But the cinema is not always utopian in practice. “When you bring two people in, you get conflict straight away. It’s a mixture of people and they have their own disagreements. Often the right hand does not even know what its own fingers are doing, let alone what the left hand is doing. I don’t think anyone knows what is going on as a whole or knows what different groups are doing and I think this is the beauty of it.”
It is also a space where cinephiles can come together and watch films projected on 35mm, a practice which is increasingly dying out as digital projectors replace film projectors and distributors stop sending celluloid prints out. “I think there are some people here whose love of cinema is geeky enough to take in the fact that the format matters,” says Mat. “Translating from one to the other is a change. It’s not meaningless. In my opinion, if a film was made on film then I want to see it on film because I prefer it.”
The Star and Shadow is currently equipped to show 35mm and 2K digital prints but there are some worries that passion for celluloid may be on the wane. “I think it’s because some volunteers aren’t so into cinema that they notice the difference. They are intimidated by the hassle involved in putting a film on 35mm, receiving it and sending it back and not damaging it. And presenting it right. Some people say, ‘I’ve got a DVD. Can’t we just stick on a DVD?’. Well no, for starters, we’re not allowed and what do you need a cinema for if you’ve got a DVD anyway?”
Mat’s insistence on continuing to play films on film differs with the practice of other independent cinemas in the area such as the Tyneside Cinema who have moved 99% of their programme over to digital. The Star and Shadow has been trying to carve out their own niche for years, and 35mm offers an extra way to differentiate themselves from the competition. That being said, regular Tyneside customers may get a little whiff of déjà vu when they walk into the new screen, as it looks like a partially repurposed Electra, with rows and rows of the Tyneside’s old seats. And yet, there is still a unique Star and Shadow feel to the space, something inexplicable carried over from the previous building.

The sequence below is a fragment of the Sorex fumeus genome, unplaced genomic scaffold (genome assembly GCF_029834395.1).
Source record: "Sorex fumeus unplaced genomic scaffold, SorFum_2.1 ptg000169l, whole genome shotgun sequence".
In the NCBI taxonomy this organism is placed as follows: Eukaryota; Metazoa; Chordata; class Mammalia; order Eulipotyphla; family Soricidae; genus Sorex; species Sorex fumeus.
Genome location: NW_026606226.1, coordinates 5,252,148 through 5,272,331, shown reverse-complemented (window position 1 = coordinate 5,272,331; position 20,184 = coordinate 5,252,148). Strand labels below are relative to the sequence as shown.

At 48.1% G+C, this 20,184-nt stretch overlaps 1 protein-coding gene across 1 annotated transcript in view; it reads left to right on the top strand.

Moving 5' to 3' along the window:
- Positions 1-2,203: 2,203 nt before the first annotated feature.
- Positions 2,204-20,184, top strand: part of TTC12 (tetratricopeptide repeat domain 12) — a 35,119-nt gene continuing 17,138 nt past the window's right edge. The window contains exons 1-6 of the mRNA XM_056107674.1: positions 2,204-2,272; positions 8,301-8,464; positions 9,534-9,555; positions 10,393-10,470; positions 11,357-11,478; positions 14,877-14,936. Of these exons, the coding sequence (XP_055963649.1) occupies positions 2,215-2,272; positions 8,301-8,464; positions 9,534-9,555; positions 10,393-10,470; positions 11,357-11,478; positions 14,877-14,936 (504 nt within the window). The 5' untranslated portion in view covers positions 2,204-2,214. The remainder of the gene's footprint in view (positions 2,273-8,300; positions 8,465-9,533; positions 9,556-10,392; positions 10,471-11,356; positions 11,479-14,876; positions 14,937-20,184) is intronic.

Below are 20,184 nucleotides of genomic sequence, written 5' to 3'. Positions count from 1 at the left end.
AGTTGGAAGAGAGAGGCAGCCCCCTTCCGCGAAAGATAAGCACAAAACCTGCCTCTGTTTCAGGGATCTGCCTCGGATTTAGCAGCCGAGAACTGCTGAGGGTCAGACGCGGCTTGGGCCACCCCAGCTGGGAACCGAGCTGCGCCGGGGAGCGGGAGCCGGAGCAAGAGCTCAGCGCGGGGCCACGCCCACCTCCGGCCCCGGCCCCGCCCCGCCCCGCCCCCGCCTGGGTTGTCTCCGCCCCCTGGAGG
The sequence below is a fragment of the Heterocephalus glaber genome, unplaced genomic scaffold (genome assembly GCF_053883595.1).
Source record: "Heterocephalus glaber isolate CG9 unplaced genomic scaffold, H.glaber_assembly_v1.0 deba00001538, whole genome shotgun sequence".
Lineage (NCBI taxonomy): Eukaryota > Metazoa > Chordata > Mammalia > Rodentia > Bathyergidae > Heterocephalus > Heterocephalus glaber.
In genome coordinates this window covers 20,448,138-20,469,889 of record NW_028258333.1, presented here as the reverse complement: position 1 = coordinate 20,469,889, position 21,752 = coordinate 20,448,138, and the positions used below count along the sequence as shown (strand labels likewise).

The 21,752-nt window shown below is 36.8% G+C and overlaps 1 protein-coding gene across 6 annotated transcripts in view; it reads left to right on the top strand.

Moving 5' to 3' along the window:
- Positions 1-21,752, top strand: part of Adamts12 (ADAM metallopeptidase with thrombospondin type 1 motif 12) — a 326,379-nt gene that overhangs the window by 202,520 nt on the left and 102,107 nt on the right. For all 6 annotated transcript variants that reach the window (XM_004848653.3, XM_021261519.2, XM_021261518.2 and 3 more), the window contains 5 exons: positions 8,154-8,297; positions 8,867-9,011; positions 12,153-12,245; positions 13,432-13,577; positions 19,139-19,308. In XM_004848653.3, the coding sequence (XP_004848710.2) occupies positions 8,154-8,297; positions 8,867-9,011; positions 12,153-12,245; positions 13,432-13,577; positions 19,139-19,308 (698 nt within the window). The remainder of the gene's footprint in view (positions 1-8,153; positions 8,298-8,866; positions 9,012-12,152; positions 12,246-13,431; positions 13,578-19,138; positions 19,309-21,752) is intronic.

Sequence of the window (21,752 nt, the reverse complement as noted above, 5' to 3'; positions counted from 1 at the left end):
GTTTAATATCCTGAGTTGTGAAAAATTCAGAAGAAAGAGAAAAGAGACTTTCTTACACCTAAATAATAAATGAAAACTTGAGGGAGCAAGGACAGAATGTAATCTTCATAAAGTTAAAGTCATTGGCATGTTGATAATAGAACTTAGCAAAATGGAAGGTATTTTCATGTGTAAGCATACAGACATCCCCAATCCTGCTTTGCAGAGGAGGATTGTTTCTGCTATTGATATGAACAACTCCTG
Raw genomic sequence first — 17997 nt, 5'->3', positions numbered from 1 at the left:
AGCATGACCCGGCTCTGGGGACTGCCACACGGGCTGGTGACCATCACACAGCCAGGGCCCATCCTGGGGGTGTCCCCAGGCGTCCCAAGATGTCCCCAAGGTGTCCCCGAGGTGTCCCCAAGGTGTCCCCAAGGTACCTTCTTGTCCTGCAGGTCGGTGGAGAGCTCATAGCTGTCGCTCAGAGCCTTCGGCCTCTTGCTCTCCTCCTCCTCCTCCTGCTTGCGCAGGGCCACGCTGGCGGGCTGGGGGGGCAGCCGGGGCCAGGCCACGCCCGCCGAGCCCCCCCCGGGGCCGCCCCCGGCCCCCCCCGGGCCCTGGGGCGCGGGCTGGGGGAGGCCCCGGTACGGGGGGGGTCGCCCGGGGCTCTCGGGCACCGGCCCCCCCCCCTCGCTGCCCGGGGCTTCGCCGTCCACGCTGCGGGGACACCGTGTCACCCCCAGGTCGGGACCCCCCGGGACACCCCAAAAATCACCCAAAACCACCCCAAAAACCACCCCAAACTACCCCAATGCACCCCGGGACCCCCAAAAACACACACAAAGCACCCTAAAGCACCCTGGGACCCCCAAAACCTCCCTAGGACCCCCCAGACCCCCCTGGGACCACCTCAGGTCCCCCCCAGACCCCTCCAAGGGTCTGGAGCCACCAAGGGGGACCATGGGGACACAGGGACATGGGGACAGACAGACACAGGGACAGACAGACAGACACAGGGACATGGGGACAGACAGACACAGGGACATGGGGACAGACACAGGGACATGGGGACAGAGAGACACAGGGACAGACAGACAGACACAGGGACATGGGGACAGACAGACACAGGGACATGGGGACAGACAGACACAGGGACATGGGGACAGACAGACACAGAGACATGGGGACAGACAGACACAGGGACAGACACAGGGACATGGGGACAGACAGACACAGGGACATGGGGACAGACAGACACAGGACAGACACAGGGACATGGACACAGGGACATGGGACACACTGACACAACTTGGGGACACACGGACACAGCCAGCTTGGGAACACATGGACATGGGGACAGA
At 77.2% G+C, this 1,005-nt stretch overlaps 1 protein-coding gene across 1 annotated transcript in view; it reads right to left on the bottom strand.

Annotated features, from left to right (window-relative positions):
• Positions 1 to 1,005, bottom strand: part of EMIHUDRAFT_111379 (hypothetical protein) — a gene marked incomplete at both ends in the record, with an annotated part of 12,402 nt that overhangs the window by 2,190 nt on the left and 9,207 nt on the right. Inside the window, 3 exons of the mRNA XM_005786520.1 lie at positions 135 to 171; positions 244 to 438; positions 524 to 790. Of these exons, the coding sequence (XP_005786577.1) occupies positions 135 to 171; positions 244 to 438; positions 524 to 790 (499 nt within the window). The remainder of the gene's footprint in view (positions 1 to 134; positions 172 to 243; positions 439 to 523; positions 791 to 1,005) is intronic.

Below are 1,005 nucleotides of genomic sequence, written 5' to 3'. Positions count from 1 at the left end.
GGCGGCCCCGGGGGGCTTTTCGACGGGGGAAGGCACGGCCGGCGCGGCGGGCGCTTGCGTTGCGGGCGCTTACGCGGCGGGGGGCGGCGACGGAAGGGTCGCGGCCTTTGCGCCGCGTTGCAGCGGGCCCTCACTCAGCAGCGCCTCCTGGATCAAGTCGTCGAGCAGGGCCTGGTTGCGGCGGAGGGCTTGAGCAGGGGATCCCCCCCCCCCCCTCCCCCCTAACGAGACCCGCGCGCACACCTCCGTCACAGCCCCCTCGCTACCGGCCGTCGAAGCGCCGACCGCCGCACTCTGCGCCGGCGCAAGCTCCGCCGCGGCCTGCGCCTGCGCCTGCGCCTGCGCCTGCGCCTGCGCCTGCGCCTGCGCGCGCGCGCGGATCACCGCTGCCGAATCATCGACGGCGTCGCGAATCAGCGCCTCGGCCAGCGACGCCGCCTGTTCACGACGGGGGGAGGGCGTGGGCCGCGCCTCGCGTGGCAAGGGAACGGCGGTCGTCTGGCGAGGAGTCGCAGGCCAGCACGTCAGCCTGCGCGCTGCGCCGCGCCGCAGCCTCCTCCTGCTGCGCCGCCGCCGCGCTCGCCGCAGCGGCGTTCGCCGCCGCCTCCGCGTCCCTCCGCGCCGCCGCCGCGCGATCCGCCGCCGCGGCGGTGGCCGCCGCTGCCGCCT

The Star and Shadow is also trying to differentiate themselves in terms of audience. “If you walk into the Tyneside, you realise that everyone there tends to be wealthy and most of them retired. The young people there have often only come to see Harry Potter and Sex and the City. I hope that the Star and Shadow is less straightforwardly middle class and university-educated than the Tyneside is. I think similarly to the Baltic and Sage. Although I bet you they go to masses of effort to get loads of schools in and tailor their programme, and have consultants who check the copy for long words.
“I hope that, paradoxically, we sidestep that by not having a gatekeeper. If you’re confident enough you can put your thing on for your friends. Also there’s the fact that we have music here and music’s a big crossover and a way in for subcultures. We represent a more bottom-up side of culture than the Sage and Tyneside. Plus, we don’t have curators being paid to decide what’s good for everybody else. We don’t have a sort of high-brow-low-brow police going on. We’re not second guessing that stuff. We’re just people acting on our own interests. Mostly its people who are here by accident, not because they came here to do that job curating that organisation or directing that organisation. We happen to be here and we want to put on the culture that doesn’t already exist.”
And yet, even if the Star and Shadow can transgress some of the unsurmountable class barriers in British culture, they are aware that there is more that they can do to appeal to the local population. “People think it’s highbrow, they think it’s too lefty,” says Arto. “They think it’s some intellectuals who don’t listen. It’s just some Londoners coming here to do stuff. But it’s definitely on the agenda and it’s something we strive for.”
Now is a good time to get involved since the team are all still trying to figure out how to run the space. “It’s a new venue. There is a constant stream of people coming in. They want to put on their stuff. This is a great time to join if you want to learn how to put on events, learn how to run a cinema, be part of an organisation and community and have fun.” And that’s it, we finish our pints and Arto is off out of the door with a lot on his mind and a lot to do.
Visit starandshadow.org.uk for more information.